Samsung Galaxy Note 4 vs Sony Xperia Z3
Galaxy Note 4 shoots a bit more pleasant-looking and detailed photos than the Xperia Z3.
The Note 4 comes with a 16 MP camera sensor, like the Galaxy S5 before it, but for the first time in Samsung's history the module is outfitted with an optical image stabilization system, called Smart OIS. Sony's flagship sports a 20.7 MP 1/2.3” Exmor RS sensor with 1.12 micron pixels, like the Z2, but Sony touts the new 25mm G Lens optics (f2.0), and other improvements under the hood, such as boasting up to 12800 ISO sensitivity. As for the frontal cameras, Samsung added a little more pizzazz this time, placing a 3.7 MP sensor with the whopping f/1.9 aperture, that is capable of wide-angle selfies at up to 120 degrees, while Sony makes do with the usual 2.2 MP front camera. The handsets are very fast to shoot and record a snap, with a slight preference going to the Note 4, but Xperia Z3 has a dedicated shutter button to the scale, so you can take a photo from a locked screen in a second or two.
The two camera interfaces are anything but bland, as they sport a bewildering variety of shooting modes, color effects, and neat depth-of-field tricks. You can bet that there are all the basics, such as real-time HDR, Panorama, and so on, as well as plenty of others, down to the Food Shot of Samsung, meant to splash your breakfast on Instagram and the like, for the annoyance of your hungry friends. Samsung's interface is a bit easier to use than the cluttered Xperia camera app, but if you are shooting in the default automatic modes, taking pictures with both phones is a breeze.
The Xperia Z3 takes blander-looking, colder photos than the Note 4, which in contrast dials up the color saturation a bit, and shoots with a slightly warm overcast, compared to the scene in front of the lens, but to a pleasant extent. Sony also does some more aggressive post-processing to keep noise in check, resulting in a softer, mushier photos than what the Note 4's camera manages to churn out. Samsung's phone also captures a tad higher amount of detail than what the Z3 musters, especially when you use it in the default mode, which captures 8 MP photos. Indoors, the Xperia phone inserts a bit too much noise in the frame when the light goes down, while Samsung's phablet keeps noise in check, and makes sharper, more distinct snaps. The LED flash of the Note 4 also does a better job at illuminating a small scene, as it is stronger than the one on the Z3, though both splash light evenly on the objects in front.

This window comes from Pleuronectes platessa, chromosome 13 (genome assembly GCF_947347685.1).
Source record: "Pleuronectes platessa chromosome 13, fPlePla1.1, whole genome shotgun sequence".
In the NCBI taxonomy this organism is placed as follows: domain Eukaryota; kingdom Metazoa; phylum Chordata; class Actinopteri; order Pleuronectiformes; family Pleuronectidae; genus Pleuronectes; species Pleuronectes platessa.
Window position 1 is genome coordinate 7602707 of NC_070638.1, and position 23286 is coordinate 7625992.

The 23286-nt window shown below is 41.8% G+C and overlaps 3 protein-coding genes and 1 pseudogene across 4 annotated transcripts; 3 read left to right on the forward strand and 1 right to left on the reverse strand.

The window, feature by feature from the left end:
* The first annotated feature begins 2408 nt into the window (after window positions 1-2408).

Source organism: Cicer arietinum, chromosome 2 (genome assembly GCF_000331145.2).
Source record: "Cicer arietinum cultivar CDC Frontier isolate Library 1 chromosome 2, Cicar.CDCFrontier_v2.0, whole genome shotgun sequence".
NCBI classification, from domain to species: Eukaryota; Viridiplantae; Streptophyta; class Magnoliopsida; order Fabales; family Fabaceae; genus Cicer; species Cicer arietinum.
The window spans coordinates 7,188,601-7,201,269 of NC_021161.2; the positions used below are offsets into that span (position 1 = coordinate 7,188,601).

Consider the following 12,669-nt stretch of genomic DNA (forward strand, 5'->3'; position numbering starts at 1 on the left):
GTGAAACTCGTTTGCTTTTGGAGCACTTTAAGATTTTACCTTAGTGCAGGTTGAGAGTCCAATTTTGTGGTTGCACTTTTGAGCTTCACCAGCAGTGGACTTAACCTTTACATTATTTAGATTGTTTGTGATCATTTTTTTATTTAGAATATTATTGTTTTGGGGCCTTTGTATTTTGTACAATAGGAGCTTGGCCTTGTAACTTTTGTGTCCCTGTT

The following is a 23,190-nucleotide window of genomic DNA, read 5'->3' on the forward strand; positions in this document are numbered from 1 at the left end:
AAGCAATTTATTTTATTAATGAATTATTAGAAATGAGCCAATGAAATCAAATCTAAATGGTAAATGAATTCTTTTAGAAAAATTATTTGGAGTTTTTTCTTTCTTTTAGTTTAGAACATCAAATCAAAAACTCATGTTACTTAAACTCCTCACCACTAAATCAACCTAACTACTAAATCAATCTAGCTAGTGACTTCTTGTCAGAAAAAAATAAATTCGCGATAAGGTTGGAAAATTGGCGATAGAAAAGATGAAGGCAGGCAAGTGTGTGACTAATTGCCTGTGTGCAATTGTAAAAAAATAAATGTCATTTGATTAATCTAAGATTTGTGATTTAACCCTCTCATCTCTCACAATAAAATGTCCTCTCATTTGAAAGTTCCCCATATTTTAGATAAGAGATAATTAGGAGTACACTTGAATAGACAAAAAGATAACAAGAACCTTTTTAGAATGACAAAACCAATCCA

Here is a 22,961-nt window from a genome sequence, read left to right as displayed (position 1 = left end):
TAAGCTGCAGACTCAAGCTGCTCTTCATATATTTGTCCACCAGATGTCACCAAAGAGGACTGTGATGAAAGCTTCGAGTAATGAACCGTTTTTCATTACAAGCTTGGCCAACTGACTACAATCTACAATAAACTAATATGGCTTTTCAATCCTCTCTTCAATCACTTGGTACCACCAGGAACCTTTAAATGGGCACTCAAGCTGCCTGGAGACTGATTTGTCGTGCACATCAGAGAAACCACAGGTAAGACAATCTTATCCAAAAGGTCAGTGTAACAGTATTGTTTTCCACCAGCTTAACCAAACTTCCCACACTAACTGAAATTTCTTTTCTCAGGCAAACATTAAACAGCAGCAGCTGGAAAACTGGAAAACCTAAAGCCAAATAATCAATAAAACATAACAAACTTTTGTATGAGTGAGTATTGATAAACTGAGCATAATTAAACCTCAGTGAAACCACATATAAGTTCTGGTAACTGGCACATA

Both handsets can record 4K video at 30fps, and 1080p footage with fluid 60fps, as well as HD slow- motion at 120fps. The videos come out detailed, with credible color presentation, and no artifacts or skipped frames. The Note 4 records a slightly better sound than the Xperia Z3 in terms of quality, although the strength of recording is on par for the two. Somewhat surprisingly, Sony's digital image stabilization, called SteadyShot, performs almost as well as the mechanical OIS system in the Note 4 when it comes to keeping the footage fluid and steady regardless of the hand tremor.
Plus one for video for the Note 4, plus one for music on the Xperia Z3 – that's the multimedia consumption takeaway.
The larger screen of the Note 4 is a bit more welcoming for media consumption like watching movies or browsing photos, though the Z3's 5.2” display isn't far behind. Both galleries offer grid thumbnail views, and allow for rich picture editing from within the apps, as well as sport plenty of sharing options. Video playback is excellent on both handset, too, as they support DivX/Xvid/MKV files out of the box, and the players offer plenty of extras like zooming, previews, and subtitles support. Naturally, if you want to watch 2K movies in their native resolution, Note 4 is your guy, but we doubt you'd find many of those, and will want to load and watch them on your phone.
When it comes to the music players, we'd have to give one up for the Xperia phone, as it has a much sleeker and more comfortable interface. Both Z3's Walkman player, and Samsung's TouchWiz one have plenty of equalizer and visualization options built in, but the graphical environment on the Sony looks much more stylish than the squarish Samsung UI. The Xperia Z3 also flaunts Sony's Digital sound Enhancement Engine (DSEE), which brags to upconvert crappy tracks to a higher-resolution format - we can attest that there is a slight difference, though not as stark as if the tunes were high quality in the first place. Sony offers two waterproof stereo speakers at the front, which sound clean, but are somewhat muffled, while the Note 4 only offers one speaker at the back, and with average quality at that, though strong enough.